When I graduated from college and was hunting for a job, I thought for sure, I would get a 3rd or 4th grade teaching job. Those are the grades I really enjoyed teaching while doing my cohort and student teaching experiences. Well, you know how things don't always work out the way you plan them to. I was offered a 1st grade teaching job. I never thought I would teach the younger kids, after all, they are so young. I accepted the position and loved my 7 years in the first grade.
One of the things that scared me to death about teaching first grade was that I had to teach the kids to read. Where do I begin? How do I do it? Here are some tips:
1. READ WITH YOUR CHILDREN
One of the most important things a parent can do is read with their children everyday. Another thing is to make sure your kids see you reading. Set the example and show your kids that you enjoy reading.
a. ENVIRONMENTAL PRINT:
Environmental print is all around you. Read labels from cereal boxes, favorite food boxes and wrappers, candy bar wrappers and familiar logos like McDonalds.
2. BEGIN WITH YOUR CHILD'S NAME
One of the first words your child should be able to recognize is his or hers name. It is the best place to start because with younger kids, "it's all about them."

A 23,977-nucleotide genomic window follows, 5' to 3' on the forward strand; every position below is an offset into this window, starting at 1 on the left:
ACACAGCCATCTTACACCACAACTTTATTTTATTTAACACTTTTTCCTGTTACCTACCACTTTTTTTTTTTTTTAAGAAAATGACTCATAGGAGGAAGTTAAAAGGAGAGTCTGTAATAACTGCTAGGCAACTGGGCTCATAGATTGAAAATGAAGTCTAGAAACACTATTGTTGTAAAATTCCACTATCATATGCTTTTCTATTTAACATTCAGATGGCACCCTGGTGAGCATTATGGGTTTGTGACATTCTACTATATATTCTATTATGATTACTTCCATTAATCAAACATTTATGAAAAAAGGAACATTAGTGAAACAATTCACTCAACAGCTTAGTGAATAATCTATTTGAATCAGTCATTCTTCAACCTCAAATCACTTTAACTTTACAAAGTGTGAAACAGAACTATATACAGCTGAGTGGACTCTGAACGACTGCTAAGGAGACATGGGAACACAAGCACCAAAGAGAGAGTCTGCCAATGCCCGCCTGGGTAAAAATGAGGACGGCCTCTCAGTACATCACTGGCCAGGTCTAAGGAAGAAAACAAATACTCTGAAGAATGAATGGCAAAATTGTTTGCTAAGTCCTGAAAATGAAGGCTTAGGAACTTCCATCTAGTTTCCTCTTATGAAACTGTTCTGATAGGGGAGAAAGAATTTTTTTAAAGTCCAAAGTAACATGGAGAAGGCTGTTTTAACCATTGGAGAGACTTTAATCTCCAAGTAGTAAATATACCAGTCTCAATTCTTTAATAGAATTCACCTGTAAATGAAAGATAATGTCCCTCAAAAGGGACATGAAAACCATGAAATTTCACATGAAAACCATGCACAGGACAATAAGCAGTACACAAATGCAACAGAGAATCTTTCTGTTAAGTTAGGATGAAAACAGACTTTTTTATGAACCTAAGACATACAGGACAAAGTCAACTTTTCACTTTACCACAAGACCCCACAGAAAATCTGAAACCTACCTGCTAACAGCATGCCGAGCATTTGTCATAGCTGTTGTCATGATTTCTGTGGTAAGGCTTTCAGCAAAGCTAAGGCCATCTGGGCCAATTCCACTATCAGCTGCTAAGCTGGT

Make a name bag with the letters in your child's name and have them put it in order. I used foam squares.If you don't have individual letters, use the game "Scrabble".
Explore your child's name by using magnetic letters.
I say food because all kids love to snack and what better way to learn than with food. You could get alphabet soup, licorice lace to make their name, make some pudding and put some on the table and have the kids write the letters in their name. My daughter loves using pretzels to make letters. She'll eat the parts she doesn't need. Say the name of the letters. Put your child's name on their jacket, backpack, etc. Let your child see their name everywhere.
3. LETTER RECOGNITION
I think letter recognition is one of the first places to begin. Using your child's name will get them started. Introduce a letter a day (or do one a week or just a couple a week, whatever is best for your child).
a. Say the name of the letter.
b. Make the letter.
on a chalkboard, a white board, in your writing journal, in sand.
c. Find the letter.
Use old magazines and highlighters to find that letter. Give your child a pointer stick and go around the house finding that letter. I have also made a letter hunt where I typed the letter on a sheet and cut them out and taped them around the house and had the kids find the letters.
Next time we will look at ideas for learning letter sounds, sight words and blending.